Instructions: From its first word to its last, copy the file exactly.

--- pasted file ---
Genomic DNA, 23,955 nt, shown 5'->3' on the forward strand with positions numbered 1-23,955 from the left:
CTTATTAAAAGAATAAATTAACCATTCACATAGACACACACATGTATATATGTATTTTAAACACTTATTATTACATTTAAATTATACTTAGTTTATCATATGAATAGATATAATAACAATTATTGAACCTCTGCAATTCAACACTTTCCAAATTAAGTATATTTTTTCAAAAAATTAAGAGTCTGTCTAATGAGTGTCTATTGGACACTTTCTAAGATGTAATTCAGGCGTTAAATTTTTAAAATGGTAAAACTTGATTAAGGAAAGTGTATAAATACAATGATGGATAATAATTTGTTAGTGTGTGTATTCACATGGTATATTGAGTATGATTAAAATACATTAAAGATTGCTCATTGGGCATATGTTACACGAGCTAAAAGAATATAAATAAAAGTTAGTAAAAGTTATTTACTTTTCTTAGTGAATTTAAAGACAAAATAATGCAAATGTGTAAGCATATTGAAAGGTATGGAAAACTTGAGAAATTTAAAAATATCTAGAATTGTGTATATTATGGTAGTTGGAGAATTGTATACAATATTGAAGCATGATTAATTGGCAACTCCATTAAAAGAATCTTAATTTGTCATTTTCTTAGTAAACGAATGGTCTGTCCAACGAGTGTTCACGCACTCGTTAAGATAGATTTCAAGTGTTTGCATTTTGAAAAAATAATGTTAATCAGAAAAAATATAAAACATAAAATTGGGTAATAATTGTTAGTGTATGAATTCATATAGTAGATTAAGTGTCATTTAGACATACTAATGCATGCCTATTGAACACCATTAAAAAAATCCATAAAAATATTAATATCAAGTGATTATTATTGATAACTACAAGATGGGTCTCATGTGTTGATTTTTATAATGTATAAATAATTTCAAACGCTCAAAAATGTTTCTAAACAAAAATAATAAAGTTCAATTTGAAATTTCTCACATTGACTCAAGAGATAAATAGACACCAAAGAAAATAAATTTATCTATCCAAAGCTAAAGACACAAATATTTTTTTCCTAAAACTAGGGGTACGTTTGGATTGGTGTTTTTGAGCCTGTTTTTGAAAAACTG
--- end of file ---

Genomic DNA, 23,955 nt, shown 5'->3' on the forward strand with positions numbered 1-23,955 from the left:
CTTATTAAAAGAATAAATTAACCATTCACATAGACACACACATGTATATATGTATTTTAAACACTTATTATTACATTTAAATTATACTTAGTTTATCATATGAATAGATATAATAACAATTATTGAACCTCTGCAATTCAACACTTTCCAAATTAAGTATATTTTTTCAAAAAATTAAGAGTCTGTCTAATGAGTGTCTATTGGACACTTTCTAAGATGTAATTCAGGCGTTAAATTTTTAAAATGGTAAAACTTGATTAAGGAAAGTGTATAAATACAATGATGGATAATAATTTGTTAGTGTGTGTATTCACATGGTATATTGAGTATGATTAAAATACATTAAAGATTGCTCATTGGGCATATGTTACACGAGCTAAAAGAATATAAATAAAAGTTAGTAAAAGTTATTTACTTTTCTTAGTGAATTTAAAGACAAAATAATGCAAATGTGTAAGCATATTGAAAGGTATGGAAAACTTGAGAAATTTAAAAATATCTAGAATTGTGTATATTATGGTAGTTGGAGAATTGTATACAATATTGAAGCATGATTAATTGGCAACTCCATTAAAAGAATCTTAATTTGTCATTTTCTTAGTAAACGAATGGTCTGTCCAACGAGTGTTCACGCACTCGTTAAGATAGATTTCAAGTGTTTGCATTTTGAAAAAATAATGTTAATCAGAAAAAATATAAAACATAAAATTGGGTAATAATTGTTAGTGTATGAATTCATATAGTAGATTAAGTGTCATTTAGACATACTAATGCATGCCTATTGAACACCATTAAAAAAATCCATAAAAATATTAATATCAAGTGATTATTATTGATAACTACAAGATGGGTCTCATGTGTTGATTTTTATAATGTATAAATAATTTCAAACGCTCAAAAATGTTTCTAAACAAAAATAATAAAGTTCAATTTGAAATTTCTCACATTGACTCAAGAGATAAATAGACACCAAAGAAAATAAATTTATCTATCCAAAGCTAAAGACACAAATATTTTTTTCCTAAAACTAGGGGTACGTTTGGATTGGTGTTTTTGAGCCTGTTTTTGAAAAACTG